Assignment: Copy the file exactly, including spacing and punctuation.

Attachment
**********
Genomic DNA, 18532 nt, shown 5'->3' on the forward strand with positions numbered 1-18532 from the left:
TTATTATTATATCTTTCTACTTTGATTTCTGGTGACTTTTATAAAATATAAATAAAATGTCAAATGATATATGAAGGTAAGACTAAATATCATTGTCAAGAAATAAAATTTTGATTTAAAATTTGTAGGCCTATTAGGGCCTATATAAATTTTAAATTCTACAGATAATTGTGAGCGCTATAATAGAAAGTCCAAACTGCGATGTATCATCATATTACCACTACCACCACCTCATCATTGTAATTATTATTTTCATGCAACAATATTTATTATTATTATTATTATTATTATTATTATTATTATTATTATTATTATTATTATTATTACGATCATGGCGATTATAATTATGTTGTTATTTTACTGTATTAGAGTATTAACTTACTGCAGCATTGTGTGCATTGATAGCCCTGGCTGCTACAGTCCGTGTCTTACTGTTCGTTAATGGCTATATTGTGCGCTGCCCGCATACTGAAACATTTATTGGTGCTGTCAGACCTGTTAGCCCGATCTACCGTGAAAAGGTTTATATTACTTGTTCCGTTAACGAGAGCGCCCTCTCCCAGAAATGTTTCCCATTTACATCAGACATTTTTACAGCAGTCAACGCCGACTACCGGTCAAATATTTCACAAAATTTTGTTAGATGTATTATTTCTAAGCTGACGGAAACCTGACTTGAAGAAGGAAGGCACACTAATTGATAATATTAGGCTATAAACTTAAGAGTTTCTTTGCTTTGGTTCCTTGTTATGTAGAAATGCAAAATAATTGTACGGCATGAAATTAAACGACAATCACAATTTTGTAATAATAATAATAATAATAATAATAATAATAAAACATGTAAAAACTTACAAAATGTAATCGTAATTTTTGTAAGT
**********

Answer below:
Genomic DNA, 18532 nt, shown 5'->3' on the forward strand with positions numbered 1-18532 from the left:
TTATTATTATATCTTTCTACTTTGATTTCTGGTGACTTTTATAAAATATAAATAAAATGTCAAATGATATATGAAGGTAAGACTAAATATCATTGTCAAGAAATAAAATTTTGATTTAAAATTTGTAGGCCTATTAGGGCCTATATAAATTTTAAATTCTACAGATAATTGTGAGCGCTATAATAGAAAGTCCAAACTGCGATGTATCATCATATTACCACTACCACCACCTCATCATTGTAATTATTATTTTCATGCAACAATATTTATTATTATTATTATTATTATTATTATTATTATTATTATTATTATTATTATTATTATTACGATCATGGCGATTATAATTATGTTGTTATTTTACTGTATTAGAGTATTAACTTACTGCAGCATTGTGTGCATTGATAGCCCTGGCTGCTACAGTCCGTGTCTTACTGTTCGTTAATGGCTATATTGTGCGCTGCCCGCATACTGAAACATTTATTGGTGCTGTCAGACCTGTTAGCCCGATCTACCGTGAAAAGGTTTATATTACTTGTTCCGTTAACGAGAGCGCCCTCTCCCAGAAATGTTTCCCATTTACATCAGACATTTTTACAGCAGTCAACGCCGACTACCGGTCAAATATTTCACAAAATTTTGTTAGATGTATTATTTCTAAGCTGACGGAAACCTGACTTGAAGAAGGAAGGCACACTAATTGATAATATTAGGCTATAAACTTAAGAGTTTCTTTGCTTTGGTTCCTTGTTATGTAGAAATGCAAAATAATTGTACGGCATGAAATTAAACGACAATCACAATTTTGTAATAATAATAATAATAATAATAATAATAATAAAACATGTAAAAACTTACAAAATGTAATCGTAATTTTTGTAAGT